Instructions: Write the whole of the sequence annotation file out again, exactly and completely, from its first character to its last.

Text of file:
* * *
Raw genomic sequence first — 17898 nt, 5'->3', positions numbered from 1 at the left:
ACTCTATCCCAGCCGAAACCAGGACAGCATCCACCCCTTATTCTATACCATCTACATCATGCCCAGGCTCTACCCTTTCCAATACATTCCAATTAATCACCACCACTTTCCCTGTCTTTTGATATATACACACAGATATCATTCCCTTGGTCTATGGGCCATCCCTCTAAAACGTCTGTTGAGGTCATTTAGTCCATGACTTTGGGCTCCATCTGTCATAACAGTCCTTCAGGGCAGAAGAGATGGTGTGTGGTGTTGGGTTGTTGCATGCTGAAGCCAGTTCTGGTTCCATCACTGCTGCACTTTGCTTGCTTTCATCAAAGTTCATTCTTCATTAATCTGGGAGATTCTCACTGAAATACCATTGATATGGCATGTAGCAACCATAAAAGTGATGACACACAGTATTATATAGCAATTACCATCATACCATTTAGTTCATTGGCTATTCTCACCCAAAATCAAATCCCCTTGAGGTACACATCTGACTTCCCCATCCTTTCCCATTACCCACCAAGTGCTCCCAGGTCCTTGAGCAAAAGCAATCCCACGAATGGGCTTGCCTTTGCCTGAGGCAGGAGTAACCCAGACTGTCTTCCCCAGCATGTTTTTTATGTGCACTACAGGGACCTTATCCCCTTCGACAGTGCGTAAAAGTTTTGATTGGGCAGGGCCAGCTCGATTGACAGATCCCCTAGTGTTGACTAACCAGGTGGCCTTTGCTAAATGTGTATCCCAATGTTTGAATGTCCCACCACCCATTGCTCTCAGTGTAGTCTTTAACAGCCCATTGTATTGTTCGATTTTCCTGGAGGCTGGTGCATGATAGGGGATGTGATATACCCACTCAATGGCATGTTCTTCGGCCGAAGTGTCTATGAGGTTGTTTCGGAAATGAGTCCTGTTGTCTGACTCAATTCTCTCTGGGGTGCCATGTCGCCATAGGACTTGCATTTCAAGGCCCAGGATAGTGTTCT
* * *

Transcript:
Raw genomic sequence first — 17898 nt, 5'->3', positions numbered from 1 at the left:
ACTCTATCCCAGCCGAAACCAGGACAGCATCCACCCCTTATTCTATACCATCTACATCATGCCCAGGCTCTACCCTTTCCAATACATTCCAATTAATCACCACCACTTTCCCTGTCTTTTGATATATACACACAGATATCATTCCCTTGGTCTATGGGCCATCCCTCTAAAACGTCTGTTGAGGTCATTTAGTCCATGACTTTGGGCTCCATCTGTCATAACAGTCCTTCAGGGCAGAAGAGATGGTGTGTGGTGTTGGGTTGTTGCATGCTGAAGCCAGTTCTGGTTCCATCACTGCTGCACTTTGCTTGCTTTCATCAAAGTTCATTCTTCATTAATCTGGGAGATTCTCACTGAAATACCATTGATATGGCATGTAGCAACCATAAAAGTGATGACACACAGTATTATATAGCAATTACCATCATACCATTTAGTTCATTGGCTATTCTCACCCAAAATCAAATCCCCTTGAGGTACACATCTGACTTCCCCATCCTTTCCCATTACCCACCAAGTGCTCCCAGGTCCTTGAGCAAAAGCAATCCCACGAATGGGCTTGCCTTTGCCTGAGGCAGGAGTAACCCAGACTGTCTTCCCCAGCATGTTTTTTATGTGCACTACAGGGACCTTATCCCCTTCGACAGTGCGTAAAAGTTTTGATTGGGCAGGGCCAGCTCGATTGACAGATCCCCTAGTGTTGACTAACCAGGTGGCCTTTGCTAAATGTGTATCCCAATGTTTGAATGTCCCACCACCCATTGCTCTCAGTGTAGTCTTTAACAGCCCATTGTATTGTTCGATTTTCCTGGAGGCTGGTGCATGATAGGGGATGTGATATACCCACTCAATGGCATGTTCTTCGGCCGAAGTGTCTATGAGGTTGTTTCGGAAATGAGTCCTGTTGTCTGACTCAATTCTCTCTGGGGTGCCATGTCGCCATAGGACTTGCATTTCAAGGCCCAGGATAGTGTTCT